Whether, if she had not displayed such extraordinary anxiety not to be exiled, Napoleon would have exiled her remains a question; but, as she began at once appealing to all sorts of persons to protect her, he seems to have thought it better that she should not be protected.
The esprit bourru by which he was at all times distinguished, and which he now displayed in his rather arrogant Excuse a Ariste, unfitted him for controversy, and it was of vital importance to him that he should not lose the outward marks of favour which Richelieu continued to show him.
He displayed a fondness for pomp and show on public occasions; he was the first Roman emperor to wear the diadem, and assumed the title of Lord and God on medals.
Being called upon to arrange the plants in the garden, he necessarily had to consider the best method of doing so, and, following the lines already suggested by his uncle, adopted a system founded in a certain degree on that of Ray, in which he embraced all the discoveries in organography, adopted the simplicity of the Linnean definitions, and displayed the natural affinities of plants.
He served in the Curia under five popes and acquired much administrative experience, influence and wealth, although no great power; he was economical in his habits; on occasion he displayed great splendour and lived in a fine palace.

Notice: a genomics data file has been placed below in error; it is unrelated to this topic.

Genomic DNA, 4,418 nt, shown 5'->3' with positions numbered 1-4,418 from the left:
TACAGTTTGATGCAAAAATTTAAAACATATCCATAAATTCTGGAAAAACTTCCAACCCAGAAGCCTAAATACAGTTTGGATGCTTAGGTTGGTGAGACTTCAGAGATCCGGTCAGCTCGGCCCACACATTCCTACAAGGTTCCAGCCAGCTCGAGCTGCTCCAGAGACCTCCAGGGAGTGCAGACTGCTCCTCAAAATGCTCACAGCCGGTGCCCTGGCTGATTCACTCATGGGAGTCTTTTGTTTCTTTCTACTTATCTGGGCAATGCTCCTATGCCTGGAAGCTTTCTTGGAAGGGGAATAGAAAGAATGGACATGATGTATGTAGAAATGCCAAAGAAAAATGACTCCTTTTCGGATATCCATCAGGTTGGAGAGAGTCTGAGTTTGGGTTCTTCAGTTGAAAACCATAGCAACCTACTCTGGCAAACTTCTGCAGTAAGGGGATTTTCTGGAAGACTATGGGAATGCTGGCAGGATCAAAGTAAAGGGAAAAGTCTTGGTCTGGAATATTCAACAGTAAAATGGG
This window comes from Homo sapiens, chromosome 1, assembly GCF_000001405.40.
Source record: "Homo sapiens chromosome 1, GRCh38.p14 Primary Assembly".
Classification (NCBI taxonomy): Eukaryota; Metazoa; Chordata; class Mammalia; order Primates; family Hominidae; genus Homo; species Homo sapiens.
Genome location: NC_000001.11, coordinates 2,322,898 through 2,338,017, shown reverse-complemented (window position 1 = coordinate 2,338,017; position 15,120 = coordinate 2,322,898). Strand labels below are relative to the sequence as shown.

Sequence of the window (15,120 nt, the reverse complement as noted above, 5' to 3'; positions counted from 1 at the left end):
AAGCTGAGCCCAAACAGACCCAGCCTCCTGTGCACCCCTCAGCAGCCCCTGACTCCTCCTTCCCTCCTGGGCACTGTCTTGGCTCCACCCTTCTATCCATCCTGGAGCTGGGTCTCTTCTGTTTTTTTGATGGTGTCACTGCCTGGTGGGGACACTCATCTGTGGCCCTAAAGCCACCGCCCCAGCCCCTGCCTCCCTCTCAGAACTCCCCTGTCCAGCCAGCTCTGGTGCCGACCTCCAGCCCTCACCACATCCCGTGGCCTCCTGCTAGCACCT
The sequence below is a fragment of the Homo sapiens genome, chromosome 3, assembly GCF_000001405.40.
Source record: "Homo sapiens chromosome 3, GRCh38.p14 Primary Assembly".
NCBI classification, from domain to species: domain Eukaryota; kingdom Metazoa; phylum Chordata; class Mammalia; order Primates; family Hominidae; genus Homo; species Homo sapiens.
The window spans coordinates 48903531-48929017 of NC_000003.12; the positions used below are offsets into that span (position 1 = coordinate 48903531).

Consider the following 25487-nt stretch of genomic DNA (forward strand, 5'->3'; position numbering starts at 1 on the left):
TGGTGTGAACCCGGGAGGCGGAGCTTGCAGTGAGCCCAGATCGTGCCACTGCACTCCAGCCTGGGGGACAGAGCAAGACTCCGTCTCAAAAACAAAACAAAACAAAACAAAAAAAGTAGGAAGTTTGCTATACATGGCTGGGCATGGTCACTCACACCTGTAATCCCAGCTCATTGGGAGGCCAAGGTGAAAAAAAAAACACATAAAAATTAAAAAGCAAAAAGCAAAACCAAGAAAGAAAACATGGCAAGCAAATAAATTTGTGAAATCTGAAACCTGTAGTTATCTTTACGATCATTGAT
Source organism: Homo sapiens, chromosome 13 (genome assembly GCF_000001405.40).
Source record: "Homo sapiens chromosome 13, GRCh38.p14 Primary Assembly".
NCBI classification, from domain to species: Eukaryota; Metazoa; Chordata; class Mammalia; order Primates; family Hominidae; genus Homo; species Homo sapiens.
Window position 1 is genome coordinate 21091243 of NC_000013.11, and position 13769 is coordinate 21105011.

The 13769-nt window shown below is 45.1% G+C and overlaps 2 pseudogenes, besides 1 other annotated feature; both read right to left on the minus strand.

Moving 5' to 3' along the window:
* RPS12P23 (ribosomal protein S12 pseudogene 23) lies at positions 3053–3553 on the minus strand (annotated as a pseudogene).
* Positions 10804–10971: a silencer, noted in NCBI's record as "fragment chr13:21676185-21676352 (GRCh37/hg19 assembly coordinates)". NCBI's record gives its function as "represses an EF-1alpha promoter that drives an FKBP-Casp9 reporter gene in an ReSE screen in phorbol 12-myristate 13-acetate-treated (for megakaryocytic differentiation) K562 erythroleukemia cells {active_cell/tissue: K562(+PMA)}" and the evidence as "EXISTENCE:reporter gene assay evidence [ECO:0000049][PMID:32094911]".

In his duel with Barba- Alexan- rossa, Alexander III., one of the greatest of medieval der III., popes, displayed extraordinary courage, address and 1159-4181.
He afterwards became the confidential counsellor of Maurice, prince of Orange, and afterwards of Frederick Henry, prince of Orange, in their conduct of the foreign affairs of the republic. He was sent on special embassies to Venice, Germany and England, and displayed so much diplomatic skill and finesse that Richelieu ranked him among the three greatest politicians of his time.
Moreover, the two hands and a castle, which form the arms of Antwerp, will not be dismissed as providing no proof by any one acquainted with the scrupulous care that heralds displayed in the golden age of chivalry before assigning or recognizing the armorial bearings of any claimant.
Of the French it is admitted that in their colonial possessions they displayed an unusual faculty for conciliating the prejudices of native races, and even for assimilating themselves to the latter.
Speaking in English, he displayed an eloquence and command of the language scarcely excelled by the greatest orators in their own tongue.